'No need for me to guess,' I replied, as though with some indifference, because of her self-important air; 'I knew all about it long ago. You have not been crying much, I see. I should like you better if you had.'
'Why should I cry? I like Tom Faggus. He is the only one I ever see with the spirit of a man.'
This was a cut, of course, at me. Mr. Faggus had won the goodwill of Lizzie by his hatred of the Doones, and vows that if he could get a dozen men of any courage to join him, he would pull their stronghold about their ears without any more ado. This malice of his seemed strange to me, as he had never suffered at their hands, so far at least as I knew; was it to be attributed to his jealousy of outlaws who excelled him in his business? Not being good at repartee, I made no answer to Lizzie, having found this course more irksome to her than the very best invective: and so we entered the house together; and mother sent at once for me, while I was trying to console my darling sister Annie.
'Oh, John! speak one good word for me,' she cried with both hands laid in mine, and her tearful eyes looking up at me.
'Not one, my pet, but a hundred,' I answered, kindly embracing her: 'have no fear, little sister: I am going to make your case so bright, by comparison, I mean, that mother will send for you in five minutes, and call you her best, her most dutiful child, and praise Cousin Tom to the skies, and send a man on horseback after him; and then you will have a harder task to intercede for me, my dear.'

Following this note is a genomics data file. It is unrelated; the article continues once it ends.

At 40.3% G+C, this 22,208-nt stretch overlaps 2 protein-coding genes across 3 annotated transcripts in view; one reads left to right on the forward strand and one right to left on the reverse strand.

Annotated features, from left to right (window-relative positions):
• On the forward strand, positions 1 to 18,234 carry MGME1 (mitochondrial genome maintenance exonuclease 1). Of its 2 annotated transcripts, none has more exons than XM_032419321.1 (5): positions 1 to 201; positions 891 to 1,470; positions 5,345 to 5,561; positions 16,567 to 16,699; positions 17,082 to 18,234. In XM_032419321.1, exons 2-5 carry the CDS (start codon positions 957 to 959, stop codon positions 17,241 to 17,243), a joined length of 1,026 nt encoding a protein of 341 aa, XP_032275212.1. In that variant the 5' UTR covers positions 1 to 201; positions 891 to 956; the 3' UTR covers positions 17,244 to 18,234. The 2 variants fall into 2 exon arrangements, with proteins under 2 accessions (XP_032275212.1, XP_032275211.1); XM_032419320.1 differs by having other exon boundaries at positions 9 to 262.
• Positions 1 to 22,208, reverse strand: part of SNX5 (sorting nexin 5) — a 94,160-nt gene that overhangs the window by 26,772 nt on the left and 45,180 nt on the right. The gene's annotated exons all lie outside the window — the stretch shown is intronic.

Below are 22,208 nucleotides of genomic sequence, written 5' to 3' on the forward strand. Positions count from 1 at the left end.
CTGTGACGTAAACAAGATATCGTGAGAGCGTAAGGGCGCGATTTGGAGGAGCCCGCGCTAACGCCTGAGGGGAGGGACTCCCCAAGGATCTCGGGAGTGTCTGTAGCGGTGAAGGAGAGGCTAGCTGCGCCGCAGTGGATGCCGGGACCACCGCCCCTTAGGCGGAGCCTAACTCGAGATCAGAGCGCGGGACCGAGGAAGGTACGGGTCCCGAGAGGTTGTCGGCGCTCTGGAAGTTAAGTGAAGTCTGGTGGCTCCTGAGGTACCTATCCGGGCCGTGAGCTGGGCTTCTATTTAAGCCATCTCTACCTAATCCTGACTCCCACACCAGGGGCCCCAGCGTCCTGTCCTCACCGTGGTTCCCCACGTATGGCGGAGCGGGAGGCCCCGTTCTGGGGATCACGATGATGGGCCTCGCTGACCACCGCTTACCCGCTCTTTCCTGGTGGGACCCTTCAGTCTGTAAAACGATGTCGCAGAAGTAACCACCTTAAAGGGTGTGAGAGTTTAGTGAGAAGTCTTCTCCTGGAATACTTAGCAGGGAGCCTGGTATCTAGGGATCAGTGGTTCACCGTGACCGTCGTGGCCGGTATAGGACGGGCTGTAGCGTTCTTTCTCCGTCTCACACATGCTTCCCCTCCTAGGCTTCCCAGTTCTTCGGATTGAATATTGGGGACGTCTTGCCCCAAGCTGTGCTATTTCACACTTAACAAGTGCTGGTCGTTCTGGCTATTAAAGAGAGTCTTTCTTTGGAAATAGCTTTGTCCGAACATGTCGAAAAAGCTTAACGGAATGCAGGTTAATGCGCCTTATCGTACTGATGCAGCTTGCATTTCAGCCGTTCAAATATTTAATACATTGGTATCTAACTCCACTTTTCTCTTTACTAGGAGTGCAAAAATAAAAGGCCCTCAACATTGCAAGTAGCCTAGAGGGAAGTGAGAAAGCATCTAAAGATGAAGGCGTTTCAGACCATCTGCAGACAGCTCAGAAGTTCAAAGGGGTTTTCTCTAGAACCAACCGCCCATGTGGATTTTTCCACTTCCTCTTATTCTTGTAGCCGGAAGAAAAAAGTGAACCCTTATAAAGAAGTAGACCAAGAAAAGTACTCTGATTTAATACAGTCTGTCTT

'Oh, John, dear John, you won't tell her about Lorna--oh, not to-day, dear.'
'Yes, to-day, and at once, Annie. I want to have it over, and be done with it.'
'Oh, but think of her, dear. I am sure she could not bear it, after this great shock already.'
'She will bear it all the better,' said I; 'the one will drive the other out. I know exactly what mother is. She will be desperately savage first with you, and then with me, and then for a very little while with both of us together; and then she will put one against the other (in her mind I mean) and consider which was most to blame; and in doing that she will be compelled to find the best in either's case, that it may beat the other; and so as the pleas come before her mind, they will gain upon the charges, both of us being her children, you know: and before very long (particularly if we both keep out of the way) she will begin to think that after all she has been a little too hasty, and then she will remember how good we have always been to her; and how like our father. Upon that, she will think of her own love-time, and sigh a good bit, and cry a little, and then smile, and send for both of us, and beg our pardon, and call us her two darlings.'